Prediction 2: Internet of Things will revolutionize products and business models
In 2014, Asia Pacific will start to reap the benefits of the Internet of Things (IoT), with the groundwork being laid to fundamentally change the way that cities function, industries operate, companies compete, employees work and consumers live. The core technologies that will support this evolution are tried and tested, including the modules, networks and platforms that underpin the Internet of Things. However, in 2014, IDC anticipates much of the innovation that drives the industry forward not to come from the traditional vendors, but rather the entrepreneurial new IoT application vendors and analytics companies that will find new ways to leverage technology "products" and the data they capture to create the solutions that change the way we work and live.
Prediction 3: Customer First, Mobile First strategies emerge to target the connected generation
More mobile devices than PCs are used to access the internet in Asia Pacific, and in the developing and emerging markets in particular. In Indonesia, for instance, three times as many mobile devices are used to access the internet as PCs. Many companies are realizing that for interacting with employees, partners or customers, mobility is the core strategy. For many large organizations, this transition will take time to evolve and therefore will create market opportunities for innovative and entrepreneurial companies to address the underserved mobile customers in selected industries, including financial services and retail.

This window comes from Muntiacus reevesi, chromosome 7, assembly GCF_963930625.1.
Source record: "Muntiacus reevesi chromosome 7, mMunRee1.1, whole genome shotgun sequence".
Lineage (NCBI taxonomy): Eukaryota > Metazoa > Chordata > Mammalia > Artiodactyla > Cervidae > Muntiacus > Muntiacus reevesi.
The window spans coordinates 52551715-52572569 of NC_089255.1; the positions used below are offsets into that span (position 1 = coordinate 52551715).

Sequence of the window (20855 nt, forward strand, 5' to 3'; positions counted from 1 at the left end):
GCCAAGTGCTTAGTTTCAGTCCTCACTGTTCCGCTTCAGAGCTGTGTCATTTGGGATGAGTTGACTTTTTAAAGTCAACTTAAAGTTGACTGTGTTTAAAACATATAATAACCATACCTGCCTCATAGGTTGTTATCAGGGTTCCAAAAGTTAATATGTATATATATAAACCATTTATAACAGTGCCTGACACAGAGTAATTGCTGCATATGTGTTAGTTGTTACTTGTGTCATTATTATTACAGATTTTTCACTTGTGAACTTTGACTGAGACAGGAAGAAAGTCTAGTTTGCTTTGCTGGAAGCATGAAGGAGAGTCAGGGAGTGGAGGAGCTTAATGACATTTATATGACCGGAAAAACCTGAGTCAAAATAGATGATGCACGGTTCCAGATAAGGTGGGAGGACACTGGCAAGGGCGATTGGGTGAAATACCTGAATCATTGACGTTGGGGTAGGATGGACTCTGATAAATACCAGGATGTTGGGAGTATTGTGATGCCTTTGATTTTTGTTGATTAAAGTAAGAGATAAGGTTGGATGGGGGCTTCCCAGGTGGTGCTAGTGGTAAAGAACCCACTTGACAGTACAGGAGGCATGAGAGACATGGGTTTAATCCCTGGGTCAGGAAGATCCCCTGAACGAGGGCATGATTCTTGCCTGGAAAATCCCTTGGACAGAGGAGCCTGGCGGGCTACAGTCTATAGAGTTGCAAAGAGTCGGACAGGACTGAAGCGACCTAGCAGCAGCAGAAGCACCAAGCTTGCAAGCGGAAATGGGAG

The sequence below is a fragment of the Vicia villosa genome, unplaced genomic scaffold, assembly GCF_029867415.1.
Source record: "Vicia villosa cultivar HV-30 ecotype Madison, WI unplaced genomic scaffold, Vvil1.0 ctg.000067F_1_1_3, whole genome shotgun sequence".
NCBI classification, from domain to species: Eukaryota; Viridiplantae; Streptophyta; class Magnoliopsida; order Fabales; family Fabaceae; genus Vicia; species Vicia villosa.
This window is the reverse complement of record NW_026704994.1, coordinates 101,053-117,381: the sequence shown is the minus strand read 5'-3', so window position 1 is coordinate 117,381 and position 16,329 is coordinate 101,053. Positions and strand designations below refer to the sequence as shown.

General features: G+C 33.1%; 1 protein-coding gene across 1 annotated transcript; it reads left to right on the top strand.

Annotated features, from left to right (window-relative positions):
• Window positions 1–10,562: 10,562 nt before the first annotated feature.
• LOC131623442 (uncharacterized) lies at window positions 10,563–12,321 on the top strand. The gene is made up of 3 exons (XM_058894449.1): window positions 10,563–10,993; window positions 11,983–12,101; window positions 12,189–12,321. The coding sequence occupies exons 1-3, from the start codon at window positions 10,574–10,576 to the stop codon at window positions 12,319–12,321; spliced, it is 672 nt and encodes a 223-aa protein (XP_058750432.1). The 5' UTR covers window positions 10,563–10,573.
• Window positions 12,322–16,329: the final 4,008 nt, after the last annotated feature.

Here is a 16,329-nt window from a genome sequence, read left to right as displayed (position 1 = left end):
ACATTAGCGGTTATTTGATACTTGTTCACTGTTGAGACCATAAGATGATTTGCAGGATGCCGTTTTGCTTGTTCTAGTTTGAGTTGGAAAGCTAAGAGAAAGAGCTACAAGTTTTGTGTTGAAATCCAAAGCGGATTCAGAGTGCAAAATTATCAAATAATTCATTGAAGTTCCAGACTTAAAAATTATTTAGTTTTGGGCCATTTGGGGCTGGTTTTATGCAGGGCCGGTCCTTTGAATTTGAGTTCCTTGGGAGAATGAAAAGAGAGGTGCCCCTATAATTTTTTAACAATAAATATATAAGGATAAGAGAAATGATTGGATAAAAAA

Prediction 4: A new appcessory market will emerge to develop the solutions that extend the usability of consumer wearables
When innovative technology solutions are first developed, such as consumer wearables like Google Glass, it can be difficult to visualize their potential. In 2014, IDC believes an appcessory market will emerge that leverage these technological breakthroughs to drive dynamic consumer and enterprise solutions. To drive this market, R&D communities and application hubs will be created to help entrepreneurial solution developers extend the usability of the new consumer wearable devices by leveraging the data they capture to drive mobile advertising and xCommerce opportunities as well as by developing vertical-specific industry solutions.
Prediction 5: The creation of innovative two-sided business models to generate future revenue streams for mobile operators